A bumphead parrotfish swims over a coral reef

There are about 100 species of parrotfish. This is the green humphead parrotfish, Bolbometopon muricatum, which is one of the larger species. © Rich Carey/ Shutterstock

Read later


During Beta testing articles may only be saved for seven days.

The unusual link between parrotfish and sand

Parrotfish often chomp on rocks and crunchy coral exoskeletons.

When they ingest this hard material, it must go somewhere. But where?

While relaxing on an endless white, sandy beach might be your idea of a perfect getaway, you should know that some proportion of that stunning sand may have been pooped out by a parrotfish.

What is a parrotfish?

There are about 100 species of parrotfish. They belong to the Scaridae family and live on coral reefs, seagrass beds and rocky coastlines. They are named after their beak-like mouthparts, which are actually a set of protruding, fused teeth.

A colourful parrotfish swimming over coral

This is the daisy parrotfish, Chlorurus sordidus. They're found in tropical waters in the Indo-Pacific Ocean, where they feed mostly on algae. © Miroslav Halama/ Shutterstock

What do parrotfish eat?

Parrotfish will sometimes eat dead organic matter, seagrasses, sponges and other small marine invertebrates, but they mostly feed on algae. This serves an important function on reefs because it stops the algae from growing too much and outcompeting the coral for resources such as light.

While many parrotfish will trim algae by scraping it away from the surface it’s attached to, some larger species such as the bumphead parrotfish, Bolbometopon muricatum, which can grow up to 1.3 metres long, have a taste for coral too.

Though it often looks like colourful rock, coral is actually made of colonies of marine animals related to sea anemones, that secrete a hard exoskeleton around themselves as they grow. Its exoskeleton is made of calcium carbonate like the shells of other marine organisms such as clams and sea snails.

Corals acquire symbiotic zooxanthellae algae from their surrounding environment. The coral provides shelter as well as nutrients for the algae to use in photosynthesis, and in return the algae produce sugars that help feed the coral. This is known as a mutualistic relationship.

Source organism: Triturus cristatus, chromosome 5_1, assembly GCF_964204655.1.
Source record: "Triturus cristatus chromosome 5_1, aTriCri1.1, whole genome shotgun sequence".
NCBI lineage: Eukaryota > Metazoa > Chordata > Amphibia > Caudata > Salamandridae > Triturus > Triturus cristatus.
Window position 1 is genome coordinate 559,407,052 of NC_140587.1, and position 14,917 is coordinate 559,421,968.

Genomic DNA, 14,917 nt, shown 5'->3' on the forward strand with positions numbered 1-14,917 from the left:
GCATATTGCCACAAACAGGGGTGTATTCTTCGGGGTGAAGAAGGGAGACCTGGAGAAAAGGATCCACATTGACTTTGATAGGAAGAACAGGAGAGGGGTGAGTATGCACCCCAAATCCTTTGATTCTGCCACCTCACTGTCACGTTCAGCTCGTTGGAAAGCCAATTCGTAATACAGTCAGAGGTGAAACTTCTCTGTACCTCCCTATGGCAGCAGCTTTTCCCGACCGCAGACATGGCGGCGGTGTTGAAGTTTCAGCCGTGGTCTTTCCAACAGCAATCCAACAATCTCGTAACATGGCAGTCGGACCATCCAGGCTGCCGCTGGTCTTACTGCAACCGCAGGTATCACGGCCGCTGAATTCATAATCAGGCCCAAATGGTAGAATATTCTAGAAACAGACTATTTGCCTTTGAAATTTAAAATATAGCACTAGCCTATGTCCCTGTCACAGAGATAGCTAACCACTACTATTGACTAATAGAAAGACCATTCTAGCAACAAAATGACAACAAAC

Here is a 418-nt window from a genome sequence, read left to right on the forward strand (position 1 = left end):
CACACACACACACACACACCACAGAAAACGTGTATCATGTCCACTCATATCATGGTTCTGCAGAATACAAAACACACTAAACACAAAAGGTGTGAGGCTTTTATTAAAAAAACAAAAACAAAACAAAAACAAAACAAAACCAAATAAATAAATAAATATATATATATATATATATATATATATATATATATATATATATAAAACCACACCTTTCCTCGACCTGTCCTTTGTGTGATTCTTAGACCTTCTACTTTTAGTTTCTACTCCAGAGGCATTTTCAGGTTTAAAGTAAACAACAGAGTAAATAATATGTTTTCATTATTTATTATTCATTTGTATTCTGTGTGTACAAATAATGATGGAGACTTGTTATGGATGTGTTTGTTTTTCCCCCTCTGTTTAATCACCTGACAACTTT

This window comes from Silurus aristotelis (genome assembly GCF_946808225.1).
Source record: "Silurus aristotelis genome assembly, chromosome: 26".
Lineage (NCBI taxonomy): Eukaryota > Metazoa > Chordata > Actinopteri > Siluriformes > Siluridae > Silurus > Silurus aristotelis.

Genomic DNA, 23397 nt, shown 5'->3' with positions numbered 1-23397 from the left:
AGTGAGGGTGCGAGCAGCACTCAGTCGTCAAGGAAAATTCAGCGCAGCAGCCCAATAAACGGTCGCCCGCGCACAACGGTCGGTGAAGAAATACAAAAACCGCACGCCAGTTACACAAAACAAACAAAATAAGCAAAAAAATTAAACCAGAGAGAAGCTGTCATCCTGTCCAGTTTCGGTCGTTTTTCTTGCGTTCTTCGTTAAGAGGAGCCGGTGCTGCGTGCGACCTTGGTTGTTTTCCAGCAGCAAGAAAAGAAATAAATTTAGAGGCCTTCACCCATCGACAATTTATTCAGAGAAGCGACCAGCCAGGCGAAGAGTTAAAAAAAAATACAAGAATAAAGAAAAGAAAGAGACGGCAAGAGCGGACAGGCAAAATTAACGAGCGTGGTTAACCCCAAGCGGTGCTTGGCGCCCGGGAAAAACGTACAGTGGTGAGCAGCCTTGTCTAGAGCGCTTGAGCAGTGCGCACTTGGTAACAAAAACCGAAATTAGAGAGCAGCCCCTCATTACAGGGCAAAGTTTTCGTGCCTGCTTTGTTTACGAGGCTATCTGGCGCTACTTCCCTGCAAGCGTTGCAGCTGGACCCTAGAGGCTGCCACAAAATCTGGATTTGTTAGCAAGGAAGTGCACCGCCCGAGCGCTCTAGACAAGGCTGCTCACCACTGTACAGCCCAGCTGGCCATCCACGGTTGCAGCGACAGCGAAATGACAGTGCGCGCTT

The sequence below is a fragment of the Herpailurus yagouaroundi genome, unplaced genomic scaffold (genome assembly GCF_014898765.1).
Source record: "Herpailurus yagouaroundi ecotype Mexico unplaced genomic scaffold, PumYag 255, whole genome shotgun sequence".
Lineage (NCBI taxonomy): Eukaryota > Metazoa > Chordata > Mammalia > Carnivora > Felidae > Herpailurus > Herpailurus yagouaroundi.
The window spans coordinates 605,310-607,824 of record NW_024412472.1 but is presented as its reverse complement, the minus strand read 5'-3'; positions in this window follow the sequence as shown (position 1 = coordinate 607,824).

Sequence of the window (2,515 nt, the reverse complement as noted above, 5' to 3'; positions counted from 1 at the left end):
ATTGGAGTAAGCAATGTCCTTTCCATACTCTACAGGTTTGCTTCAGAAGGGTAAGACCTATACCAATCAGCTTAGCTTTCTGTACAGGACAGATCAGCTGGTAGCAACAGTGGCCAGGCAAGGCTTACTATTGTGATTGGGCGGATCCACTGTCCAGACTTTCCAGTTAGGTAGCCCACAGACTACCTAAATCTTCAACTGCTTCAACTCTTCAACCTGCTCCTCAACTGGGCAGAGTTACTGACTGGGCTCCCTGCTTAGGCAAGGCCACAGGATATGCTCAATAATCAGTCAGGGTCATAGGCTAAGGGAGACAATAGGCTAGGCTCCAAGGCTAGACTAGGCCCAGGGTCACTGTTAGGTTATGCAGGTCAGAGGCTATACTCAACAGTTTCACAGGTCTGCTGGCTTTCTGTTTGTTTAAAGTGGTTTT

Large parrotfish will gouge into the coral’s exoskeleton, using their teeth to excavate their meals. It’s been estimated that a bumphead parrotfish can take over 4.5 tonnes of reef material each year and that coral can make up more than half of its diet.

Parrotfish teeth are incredibly hard

The idea of crunching on hardened coral might sound unpleasant, but it’s no issue for a parrotfish. Their teeth are made of fluorapatite, which scores five out of 10 on the Mohs scale of mineral hardness. That means they’re harder than substances like gold, which rates as 2.5-3 on the scale and iron, which is 4 on the scale.

Parrotfish also continually grow new teeth to replace those worn down over time. 

A large parrotfish swims close to the seafloor. A group of parrotfishes swim in a shoal in the bacground.

The parrotfish's large beak is actually a set of protruding teeth © Rich Carey/ Shutterstock

Do parrotfish poop sand?

Parrotfish don’t have large chunks of rock, coral or other substrate rumbling through their guts. A set of pharyngeal jaws at the back of their throat helps them extract the digestible bits and grind the rest of the material up into tiny, passable grains.

Most bony fishes have pharyngeal jaws, but they don’t all use them for the same thing. Moray eels, for example, have pharyngeal jaws loaded with sharp, backwards facing teeth that they use to pull prey down their gullet.  

For parrotfish, the fine sand they mill with their pharyngeal jaws is excreted and becomes material that forms the seafloor, providing an important habitat for marine animals, as well as becoming part of the beaches we enjoy.

Where else does sand come from?

Coral sand, also referred to as biogenic sand, isn’t just made up of material that’s passed through a parrotfish. The movement of the ocean is abrasive and can also wear down calcium carbonate structures over time, slowly turning them to sand. Many other organisms also contribute to bioerosion, such as sea urchins, sponges and worms. 

A sea anemone with a dark body and light pink spines.

When the calcium carbonate exoskeletons of sea urchins break down, like coral, they can contribute to biogenic sand. © Damsea/ Shutterstock

Sand comes in a variety of forms, from both land and sea. Abiogenic sand comes from non-living sources, such as rocks that have broken down through weathering or erosion. Materials such as quartz, the volcanic rock basalt and human-made materials, such as sea glass, are also common components of sand.

Biogenic sand is made up of bits of once-living organisms. Coral fragments are one contributor but foraminifera, mollusc shells and sea urchin spines are also common in biogenic sand.

Beaches made of coral sand that have no input from other types of sand, such as quartz, are quite uncommon. These types of beaches rely on there being coral reefs nearby, which are found close to the equator and generally in warm waters.

Parrotfish are able to produce tonnes of sand each year. In the Caribbean and Hawaii, it’s estimated that up to 70% of beach sand has gone through the guts of parrotfish.

Wherever you next lay down your beach towel, one thing’s for sure, the tiny fragments of rocks, shells and other debris you’re nestling into tells a wonderfully complex story of our peculiar planet.